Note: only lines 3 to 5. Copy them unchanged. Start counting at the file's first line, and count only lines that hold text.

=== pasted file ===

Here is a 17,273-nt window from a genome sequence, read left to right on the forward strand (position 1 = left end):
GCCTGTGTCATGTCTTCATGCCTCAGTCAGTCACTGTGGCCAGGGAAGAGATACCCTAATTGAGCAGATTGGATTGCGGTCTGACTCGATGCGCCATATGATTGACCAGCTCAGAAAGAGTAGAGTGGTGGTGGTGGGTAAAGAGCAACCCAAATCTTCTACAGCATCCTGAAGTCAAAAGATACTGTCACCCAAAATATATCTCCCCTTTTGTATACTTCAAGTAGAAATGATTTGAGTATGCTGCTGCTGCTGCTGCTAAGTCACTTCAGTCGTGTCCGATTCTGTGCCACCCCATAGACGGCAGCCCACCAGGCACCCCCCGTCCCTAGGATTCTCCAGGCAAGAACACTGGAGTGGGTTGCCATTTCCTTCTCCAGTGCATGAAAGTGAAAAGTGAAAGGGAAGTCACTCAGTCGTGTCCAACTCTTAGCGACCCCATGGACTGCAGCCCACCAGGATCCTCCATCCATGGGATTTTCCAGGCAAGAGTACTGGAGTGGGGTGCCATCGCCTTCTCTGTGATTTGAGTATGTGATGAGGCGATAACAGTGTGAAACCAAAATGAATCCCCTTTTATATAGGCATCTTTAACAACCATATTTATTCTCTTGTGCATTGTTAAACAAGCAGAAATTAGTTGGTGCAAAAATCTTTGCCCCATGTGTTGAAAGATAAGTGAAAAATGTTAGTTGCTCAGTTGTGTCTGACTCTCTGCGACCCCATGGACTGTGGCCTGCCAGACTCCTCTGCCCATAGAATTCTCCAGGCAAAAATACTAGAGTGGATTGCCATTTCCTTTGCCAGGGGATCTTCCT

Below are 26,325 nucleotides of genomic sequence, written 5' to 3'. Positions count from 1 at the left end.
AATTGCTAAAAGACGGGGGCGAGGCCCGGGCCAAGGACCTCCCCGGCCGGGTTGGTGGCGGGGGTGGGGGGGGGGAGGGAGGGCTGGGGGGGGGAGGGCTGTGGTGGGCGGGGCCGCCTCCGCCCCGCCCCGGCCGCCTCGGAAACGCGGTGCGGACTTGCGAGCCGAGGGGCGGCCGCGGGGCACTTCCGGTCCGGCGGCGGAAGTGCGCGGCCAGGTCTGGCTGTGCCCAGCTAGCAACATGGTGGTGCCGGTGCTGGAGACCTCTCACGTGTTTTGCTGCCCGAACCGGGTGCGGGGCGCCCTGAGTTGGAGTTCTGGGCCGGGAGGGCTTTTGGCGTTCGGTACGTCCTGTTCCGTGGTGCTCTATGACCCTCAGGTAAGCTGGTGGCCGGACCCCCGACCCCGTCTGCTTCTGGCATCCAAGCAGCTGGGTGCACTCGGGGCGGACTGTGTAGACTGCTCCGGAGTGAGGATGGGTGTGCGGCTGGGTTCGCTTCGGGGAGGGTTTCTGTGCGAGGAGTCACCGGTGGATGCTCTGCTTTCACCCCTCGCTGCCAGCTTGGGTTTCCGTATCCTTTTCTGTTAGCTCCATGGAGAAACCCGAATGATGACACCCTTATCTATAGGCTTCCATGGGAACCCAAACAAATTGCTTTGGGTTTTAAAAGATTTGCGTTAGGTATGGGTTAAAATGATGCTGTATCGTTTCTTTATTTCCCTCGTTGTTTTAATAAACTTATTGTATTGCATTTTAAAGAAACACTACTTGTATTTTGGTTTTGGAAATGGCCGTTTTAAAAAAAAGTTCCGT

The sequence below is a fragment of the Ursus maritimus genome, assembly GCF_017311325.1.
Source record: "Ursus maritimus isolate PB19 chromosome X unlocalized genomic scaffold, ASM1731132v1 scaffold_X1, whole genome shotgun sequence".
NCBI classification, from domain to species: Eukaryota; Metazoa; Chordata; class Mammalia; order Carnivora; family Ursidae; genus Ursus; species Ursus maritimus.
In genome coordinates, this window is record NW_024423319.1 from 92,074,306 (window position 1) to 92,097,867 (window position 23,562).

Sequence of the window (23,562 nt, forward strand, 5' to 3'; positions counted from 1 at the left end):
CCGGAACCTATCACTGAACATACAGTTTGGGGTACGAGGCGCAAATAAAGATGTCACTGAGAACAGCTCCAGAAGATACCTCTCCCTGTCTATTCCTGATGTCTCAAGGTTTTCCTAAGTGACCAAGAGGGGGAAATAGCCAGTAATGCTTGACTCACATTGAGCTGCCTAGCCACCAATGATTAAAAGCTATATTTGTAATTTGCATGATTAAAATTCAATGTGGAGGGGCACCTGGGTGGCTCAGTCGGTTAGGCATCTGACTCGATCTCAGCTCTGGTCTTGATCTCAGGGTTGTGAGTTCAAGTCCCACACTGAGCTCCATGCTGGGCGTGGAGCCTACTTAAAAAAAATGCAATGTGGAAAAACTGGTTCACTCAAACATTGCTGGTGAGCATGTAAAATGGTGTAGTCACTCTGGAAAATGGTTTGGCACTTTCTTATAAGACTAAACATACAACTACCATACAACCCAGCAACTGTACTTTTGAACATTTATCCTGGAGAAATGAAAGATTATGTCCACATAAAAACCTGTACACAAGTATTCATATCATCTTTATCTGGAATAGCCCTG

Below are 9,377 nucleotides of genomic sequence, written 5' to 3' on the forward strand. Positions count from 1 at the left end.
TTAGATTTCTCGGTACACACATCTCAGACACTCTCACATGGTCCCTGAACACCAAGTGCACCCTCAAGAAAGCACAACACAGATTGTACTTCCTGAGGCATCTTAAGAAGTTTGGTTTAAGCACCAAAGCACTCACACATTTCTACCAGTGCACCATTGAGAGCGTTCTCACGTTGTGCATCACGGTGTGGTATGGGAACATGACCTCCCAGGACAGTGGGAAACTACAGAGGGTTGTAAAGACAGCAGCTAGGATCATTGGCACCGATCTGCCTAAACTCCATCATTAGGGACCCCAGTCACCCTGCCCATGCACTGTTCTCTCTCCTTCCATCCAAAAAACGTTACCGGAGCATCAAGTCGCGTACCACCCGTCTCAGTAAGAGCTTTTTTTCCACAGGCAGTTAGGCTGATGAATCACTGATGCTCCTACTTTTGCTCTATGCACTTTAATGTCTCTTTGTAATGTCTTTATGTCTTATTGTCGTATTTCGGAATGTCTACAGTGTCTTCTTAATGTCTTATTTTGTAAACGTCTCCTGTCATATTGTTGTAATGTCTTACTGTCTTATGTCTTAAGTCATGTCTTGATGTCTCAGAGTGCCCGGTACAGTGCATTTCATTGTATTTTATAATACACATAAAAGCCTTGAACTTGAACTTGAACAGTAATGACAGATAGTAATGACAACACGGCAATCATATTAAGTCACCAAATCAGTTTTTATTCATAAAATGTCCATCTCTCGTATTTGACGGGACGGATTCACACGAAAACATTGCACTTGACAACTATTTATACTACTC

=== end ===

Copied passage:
Below are 26,325 nucleotides of genomic sequence, written 5' to 3'. Positions count from 1 at the left end.
AATTGCTAAAAGACGGGGGCGAGGCCCGGGCCAAGGACCTCCCCGGCCGGGTTGGTGGCGGGGGTGGGGGGGGGGAGGGAGGGCTGGGGGGGGGAGGGCTGTGGTGGGCGGGGCCGCCTCCGCCCCGCCCCGGCCGCCTCGGAAACGCGGTGCGGACTTGCGAGCCGAGGGGCGGCCGCGGGGCACTTCCGGTCCGGCGGCGGAAGTGCGCGGCCAGGTCTGGCTGTGCCCAGCTAGCAACATGGTGGTGCCGGTGCTGGAGACCTCTCACGTGTTTTGCTGCCCGAACCGGGTGCGGGGCGCCCTGAGTTGGAGTTCTGGGCCGGGAGGGCTTTTGGCGTTCGGTACGTCCTGTTCCGTGGTGCTCTATGACCCTCAGGTAAGCTGGTGGCCGGACCCCCGACCCCGTCTGCTTCTGGCATCCAAGCAGCTGGGTGCACTCGGGGCGGACTGTGTAGACTGCTCCGGAGTGAGGATGGGTGTGCGGCTGGGTTCGCTTCGGGGAGGGTTTCTGTGCGAGGAGTCACCGGTGGATGCTCTGCTTTCACCCCTCGCTGCCAGCTTGGGTTTCCGTATCCTTTTCTGTTAGCTCCATGGAGAAACCCGAATGATGACACCCTTATCTATAGGCTTCCATGGGAACCCAAACAAATTGCTTTGGGTTTTAAAAGATTTGCGTTAGGTATGGGTTAAAATGATGCTGTATCGTTTCTTTATTTCCCTCGTTGTTTTAATAAACTTATTGTATTGCATTTTAAAGAAACACTACTTGTATTTTGGTTTTGGAAATGGCCGTTTTAAAAAAAAGTTCCGT

The sequence below is a fragment of the Ursus maritimus genome, assembly GCF_017311325.1.